Much of the depression and angst people face comes from one source: the inability to sit in the solitude of one’s own thoughts.
A few days ago, I had the privilege of doing nothing. Not something relaxing or unproductive, but nothing. I sat in a chair and just thought. At first it was uncomfortable, I felt I needed to be doing something, even if it was meaningless and distracting. But after close to an hour of nothingness, I started to think clearly and appreciate things in a new way.
Complete solitude, doing nothing, can’t be described as boring. Boredom requires an activity. Watching paint dry is an activity, if only defined by it’s complete lack of interesting qualities. Solitude, for most people, can be described only as terrifying or satisfying, with more people stuck with the former.
Solitude is the Foundation
Fear of solitude cripples your activity in other areas of life. If you can’t stand being alone or without activity, you’ll seek anything to fill that void, even if it isn’t healthy. If you’re hungry, you’ll buy groceries you don’t need and eat junk you don’t want. Similarly, if you can’t stand solitude, you’ll fill your life with meaningless relationships and activities. Often at the cost of something truly great.
Being unable to withstand solitude is like being unable to withstand poverty. Many of the experiences in life are only accessible if you’re willing to risk, or go without, a certain level of income. If you require $70,000 per year to be happy, you’ve just eliminated a wide range of possibilities. If you require constant companionship and activity, you’ll restrict yourself from new ideas, people or goals which require some solitude.
There are many goals that require some degree of solitude before they can start. It’s only after sitting alone with your thoughts for a few hours that you start to peel away some of the incorrect thinking that has been holding you back. If you don’t tolerate your naked thinking, you’ll never stumble on these new inspirations.
Solitude for New Ideas
I’ve done some form of meditation on and off for the last five years. Although many practitioners have elaborate rituals for meditating, I believe the real value is the absence of activity and allowing for unstructured, undistracted thought.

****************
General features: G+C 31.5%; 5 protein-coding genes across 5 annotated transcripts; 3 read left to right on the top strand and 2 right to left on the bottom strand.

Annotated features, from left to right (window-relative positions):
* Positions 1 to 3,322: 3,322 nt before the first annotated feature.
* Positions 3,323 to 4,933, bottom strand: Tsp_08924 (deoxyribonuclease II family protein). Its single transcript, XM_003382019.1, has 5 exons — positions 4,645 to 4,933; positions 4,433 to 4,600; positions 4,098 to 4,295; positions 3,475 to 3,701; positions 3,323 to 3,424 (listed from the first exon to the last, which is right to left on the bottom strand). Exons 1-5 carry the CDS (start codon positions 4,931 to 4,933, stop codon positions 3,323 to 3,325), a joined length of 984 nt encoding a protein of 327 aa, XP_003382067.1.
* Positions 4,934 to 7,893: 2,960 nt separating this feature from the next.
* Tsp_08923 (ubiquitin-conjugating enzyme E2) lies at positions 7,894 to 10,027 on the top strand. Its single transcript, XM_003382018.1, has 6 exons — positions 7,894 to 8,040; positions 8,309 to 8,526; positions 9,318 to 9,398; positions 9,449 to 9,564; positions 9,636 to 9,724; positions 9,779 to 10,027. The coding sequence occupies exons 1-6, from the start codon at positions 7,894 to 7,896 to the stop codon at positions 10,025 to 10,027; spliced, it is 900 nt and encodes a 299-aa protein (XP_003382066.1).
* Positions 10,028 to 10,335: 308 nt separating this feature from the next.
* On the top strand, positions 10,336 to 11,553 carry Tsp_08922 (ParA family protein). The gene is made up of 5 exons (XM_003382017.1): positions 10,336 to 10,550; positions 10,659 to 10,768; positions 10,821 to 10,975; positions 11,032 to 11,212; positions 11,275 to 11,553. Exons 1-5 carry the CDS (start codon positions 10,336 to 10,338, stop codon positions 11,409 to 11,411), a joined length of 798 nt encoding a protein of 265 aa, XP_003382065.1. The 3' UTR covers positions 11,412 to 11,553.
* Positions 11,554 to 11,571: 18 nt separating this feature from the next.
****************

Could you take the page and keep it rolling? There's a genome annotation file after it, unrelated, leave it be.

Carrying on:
Depending on the state of mind you have when you enter, the first 15-30 minutes can be the incredibly difficult. The desire to get up and do something can be overwhelming. However, often after getting through this period, you start getting great ideas. Insights into previously intractable problems suddenly appear and difficult situations become simple.
Thriving in Solitude
Becoming comfortable with solitude doesn’t mean you need to isolate yourself into the mountains and become a hermit. It just means giving yourself a chance to be without people or activity for a few hours.
This can be difficult in a world crowded with people and activity. I like Brian Tracy’s suggestion to sit alone in your car. A small cubicle of isolated space, this can be a good strategy if you’re surrounded by people both at work and home.
Power of Solitude
When in complete solitude, you can honestly say you are content and at peace, you have an incredible power you take with you to every other aspect of life. You leave behind the taint of a person who craves something beyond just desiring it. Without this holding you back, you can approach each situation from strength, instead of desperation.
The person who enjoys solitude doesn’t need to remain in a relationship that isn’t satisfying. The person who enjoys solitude doesn’t need to spend time on a boring activity. The people who enjoy solitude don’t need to fill their lives with distractions.